David Thompson Posted:
So very, very true. It beggars belief that we consider ourselves to be a developed nation when so much of our economy is based on selling milk powder or logs. BTW, I own a Plinius amplifier (my second) that drives a set of Theophany speakers.
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David Thompson Posted:
A robust but sobering report. It concerns me that confidence is rising, yet sales and exports are down and "manufacturers and exporters are still lagging behind other sectors". Surely we should wait until we're earning more money before we start spending more?
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siemens Posted:
Yes true! The only thing that will never die in this world is the nature and its science behind it. Great post.
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Kieran Ormandy Posted:
Thanks for the question Steven, Germany has seen increases in manufacturing employment since 2009, and Switzerland has had stable manufacturing employment between 2006 – 2011, even in the face of ongoing Euro-zone issues. Korea has seen increases in manufacturing employment since 2008 and Israel experienced large increases since 1998, while being stable over the last 4 years. Singapore has had increases in manufacturing employment over the last two years. These countries all value their manufacturing sectors and work to protect them, this is reflected in the above numbers and their performance through the GFC. Note data around the above examples was sourced from OECD labour market stats.
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John Walley Posted:
Point one: you should have no doubt what our Association says publically represent the views of our members. Point two: we don’t knee jerk responses, if you trace back our comments around NZPower you will see them link all the way back to our research in 2004 and 2005. All that material is fully linked from our comments above. Point three: you will note our comments on major users, sadly the same advantage does not accrue to smaller industrial users. The perverse incentives of the LRMC approach in all this are well known. Point four: the NZMEA is not like any other Association in New Zealand we admit only manufacturers and exporters into membership, and our public expressions are the views of that restricted membership.
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Minister for Manufacturing a vital step for New Zealand Manufacturers

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Manufacturers are pleased with today’s announcement by James Shaw and the Green Party to include a Minster for Manufacturing in any future cabinet. This is a vital step for ensuring government understands manufacturing and can effectively help unleash the potential of the sector. This is a solid idea that we hope can be embraced by any and all political parties, say the New Zealand Manufacturers and Exporters Association (NZMEA).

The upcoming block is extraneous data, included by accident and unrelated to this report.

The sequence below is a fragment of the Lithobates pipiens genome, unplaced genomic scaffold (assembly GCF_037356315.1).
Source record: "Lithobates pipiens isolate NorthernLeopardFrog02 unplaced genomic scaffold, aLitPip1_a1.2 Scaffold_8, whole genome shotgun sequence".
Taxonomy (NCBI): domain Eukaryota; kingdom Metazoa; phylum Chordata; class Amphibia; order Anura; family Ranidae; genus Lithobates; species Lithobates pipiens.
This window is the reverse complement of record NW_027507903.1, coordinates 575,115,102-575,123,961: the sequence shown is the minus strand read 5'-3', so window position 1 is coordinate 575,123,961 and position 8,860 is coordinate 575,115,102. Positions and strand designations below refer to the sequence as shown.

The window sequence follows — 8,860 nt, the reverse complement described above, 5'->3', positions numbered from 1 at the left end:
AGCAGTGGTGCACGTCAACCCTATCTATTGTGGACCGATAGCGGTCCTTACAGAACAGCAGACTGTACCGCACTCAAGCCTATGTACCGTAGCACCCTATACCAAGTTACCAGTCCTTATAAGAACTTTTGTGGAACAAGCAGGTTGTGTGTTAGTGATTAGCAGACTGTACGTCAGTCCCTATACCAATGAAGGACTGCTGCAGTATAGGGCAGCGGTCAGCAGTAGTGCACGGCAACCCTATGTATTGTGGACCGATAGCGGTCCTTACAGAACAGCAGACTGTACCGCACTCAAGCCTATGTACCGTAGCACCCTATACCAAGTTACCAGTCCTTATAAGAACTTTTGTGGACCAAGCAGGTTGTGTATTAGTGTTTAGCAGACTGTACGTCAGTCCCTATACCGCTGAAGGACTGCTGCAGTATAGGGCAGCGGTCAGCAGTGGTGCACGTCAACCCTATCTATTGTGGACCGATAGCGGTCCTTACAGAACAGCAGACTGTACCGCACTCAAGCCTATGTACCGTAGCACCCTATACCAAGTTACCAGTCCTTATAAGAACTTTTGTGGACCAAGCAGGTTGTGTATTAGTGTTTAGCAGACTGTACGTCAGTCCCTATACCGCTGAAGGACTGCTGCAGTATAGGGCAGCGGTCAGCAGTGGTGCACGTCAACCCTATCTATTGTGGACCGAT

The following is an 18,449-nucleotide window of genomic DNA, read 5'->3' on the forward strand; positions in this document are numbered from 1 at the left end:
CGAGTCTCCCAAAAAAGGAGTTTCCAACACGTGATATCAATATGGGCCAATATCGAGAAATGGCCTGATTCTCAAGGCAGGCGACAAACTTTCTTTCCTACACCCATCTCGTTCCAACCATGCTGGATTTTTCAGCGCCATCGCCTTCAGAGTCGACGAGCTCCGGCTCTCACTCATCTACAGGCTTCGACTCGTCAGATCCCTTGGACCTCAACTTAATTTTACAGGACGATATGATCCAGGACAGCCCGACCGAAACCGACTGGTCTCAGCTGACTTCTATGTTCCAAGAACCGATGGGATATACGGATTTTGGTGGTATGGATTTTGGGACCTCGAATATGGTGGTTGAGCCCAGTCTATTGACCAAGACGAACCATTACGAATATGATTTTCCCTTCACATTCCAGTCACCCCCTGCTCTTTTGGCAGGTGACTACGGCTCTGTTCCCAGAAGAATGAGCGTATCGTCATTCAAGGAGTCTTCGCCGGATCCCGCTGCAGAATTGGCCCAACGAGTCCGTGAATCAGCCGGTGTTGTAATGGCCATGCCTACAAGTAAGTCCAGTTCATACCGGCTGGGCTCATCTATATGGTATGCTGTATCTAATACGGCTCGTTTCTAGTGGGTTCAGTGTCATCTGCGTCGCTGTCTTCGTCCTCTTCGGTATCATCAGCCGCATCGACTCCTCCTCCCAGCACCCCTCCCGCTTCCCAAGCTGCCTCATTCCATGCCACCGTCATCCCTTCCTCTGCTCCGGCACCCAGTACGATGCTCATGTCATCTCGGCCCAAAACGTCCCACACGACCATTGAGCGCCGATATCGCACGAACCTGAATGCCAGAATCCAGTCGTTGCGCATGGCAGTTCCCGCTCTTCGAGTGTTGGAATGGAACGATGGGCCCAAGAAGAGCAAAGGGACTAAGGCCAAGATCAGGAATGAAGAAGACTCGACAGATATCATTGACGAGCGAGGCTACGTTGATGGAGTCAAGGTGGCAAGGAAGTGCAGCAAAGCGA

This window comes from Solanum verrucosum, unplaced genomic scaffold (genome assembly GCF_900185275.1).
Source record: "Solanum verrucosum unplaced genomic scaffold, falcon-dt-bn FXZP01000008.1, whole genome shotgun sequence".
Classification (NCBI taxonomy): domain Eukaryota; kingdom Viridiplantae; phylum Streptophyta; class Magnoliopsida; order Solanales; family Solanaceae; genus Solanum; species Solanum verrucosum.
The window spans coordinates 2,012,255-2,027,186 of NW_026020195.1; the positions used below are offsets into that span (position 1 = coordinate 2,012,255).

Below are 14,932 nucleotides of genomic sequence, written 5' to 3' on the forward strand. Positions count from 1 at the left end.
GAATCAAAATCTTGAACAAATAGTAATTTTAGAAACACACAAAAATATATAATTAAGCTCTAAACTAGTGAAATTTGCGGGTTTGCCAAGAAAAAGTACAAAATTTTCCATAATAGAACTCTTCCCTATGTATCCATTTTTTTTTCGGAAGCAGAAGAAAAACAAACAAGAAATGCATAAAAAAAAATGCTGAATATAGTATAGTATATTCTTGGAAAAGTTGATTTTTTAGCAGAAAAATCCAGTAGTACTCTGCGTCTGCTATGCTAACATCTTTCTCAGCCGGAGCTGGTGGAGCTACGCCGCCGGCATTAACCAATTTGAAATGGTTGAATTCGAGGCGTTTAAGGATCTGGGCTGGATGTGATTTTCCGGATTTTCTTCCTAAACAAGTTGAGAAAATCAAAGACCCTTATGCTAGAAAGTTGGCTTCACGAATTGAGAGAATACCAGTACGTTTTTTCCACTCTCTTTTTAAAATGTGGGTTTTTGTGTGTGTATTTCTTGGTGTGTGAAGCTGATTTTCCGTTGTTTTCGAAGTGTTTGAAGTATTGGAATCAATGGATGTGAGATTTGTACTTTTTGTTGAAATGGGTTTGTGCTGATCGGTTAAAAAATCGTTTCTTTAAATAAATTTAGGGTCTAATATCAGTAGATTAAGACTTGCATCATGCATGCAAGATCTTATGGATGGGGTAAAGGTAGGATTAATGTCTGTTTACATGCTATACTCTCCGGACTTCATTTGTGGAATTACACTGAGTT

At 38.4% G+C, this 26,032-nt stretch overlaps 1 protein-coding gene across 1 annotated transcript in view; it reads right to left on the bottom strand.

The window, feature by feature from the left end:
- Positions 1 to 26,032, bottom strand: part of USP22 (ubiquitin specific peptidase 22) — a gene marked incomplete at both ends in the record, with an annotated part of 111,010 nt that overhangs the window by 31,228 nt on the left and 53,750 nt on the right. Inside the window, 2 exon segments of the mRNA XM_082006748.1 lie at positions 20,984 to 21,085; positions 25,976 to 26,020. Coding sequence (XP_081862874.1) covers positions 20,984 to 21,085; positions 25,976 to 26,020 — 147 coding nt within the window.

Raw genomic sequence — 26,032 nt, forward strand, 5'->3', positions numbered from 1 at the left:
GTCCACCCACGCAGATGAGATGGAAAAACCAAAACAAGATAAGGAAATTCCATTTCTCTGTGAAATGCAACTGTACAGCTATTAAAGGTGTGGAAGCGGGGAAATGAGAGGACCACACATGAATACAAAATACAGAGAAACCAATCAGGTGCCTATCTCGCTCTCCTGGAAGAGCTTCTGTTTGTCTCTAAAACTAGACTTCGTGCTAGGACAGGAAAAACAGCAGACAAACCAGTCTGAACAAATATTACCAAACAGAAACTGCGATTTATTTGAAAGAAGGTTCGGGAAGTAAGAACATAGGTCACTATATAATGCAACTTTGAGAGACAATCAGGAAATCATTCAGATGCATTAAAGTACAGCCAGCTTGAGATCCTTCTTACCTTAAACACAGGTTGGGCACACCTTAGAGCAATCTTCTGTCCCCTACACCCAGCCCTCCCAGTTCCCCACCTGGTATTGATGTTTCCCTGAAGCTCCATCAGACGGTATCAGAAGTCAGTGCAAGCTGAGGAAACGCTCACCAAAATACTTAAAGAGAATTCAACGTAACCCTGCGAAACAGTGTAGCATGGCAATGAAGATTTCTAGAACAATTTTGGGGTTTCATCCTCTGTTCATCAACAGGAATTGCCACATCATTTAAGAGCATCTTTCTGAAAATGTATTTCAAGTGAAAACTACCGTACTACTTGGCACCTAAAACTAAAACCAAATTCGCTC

NZMEA Chief Executive Dieter Adam says, “Manufacturing remains one of the biggest providers of quality jobs with wages higher than the average, economic growth and export income into New Zealand. Yet manufacturing has been undervalued and not well understood by governments for a long time – this is a stark contrast to the focus and representation most other sectors find within government.

“When we consider the importance of manufacturing to New Zealand’s future, introducing a Minister for Manufacturing is a common sense decision. This will help government and manufacturing businesses better work together to achieve our goals of sustainable high-value growth, increased export income and more well paid jobs for our people.

“A specific focus on manufacturing and industry in government is an idea that is being increasingly embraced by governments around the world. The new UK Prime Minister has introduced a new industrial strategy, as well as the U.S, Australian and German Governments all putting considerable effort into strategy’s to understand and improve their high-value manufacturing sectors into the future. New Zealand cannot stand idle while our competitors take manufacturing seriously.

“Manufacturing also faces significant changes in the future that will act as threats, as well as huge opportunities for New Zealand if we can get ahead, such as Industry 4.0, automation and other technologies like 3D printing. A more focused view of manufacturing, through a Minister for Manufacturing, will help develop more effective responses to these changes.” says Dieter. 

tags: manufacturing, policy, minister, greens, exports, government


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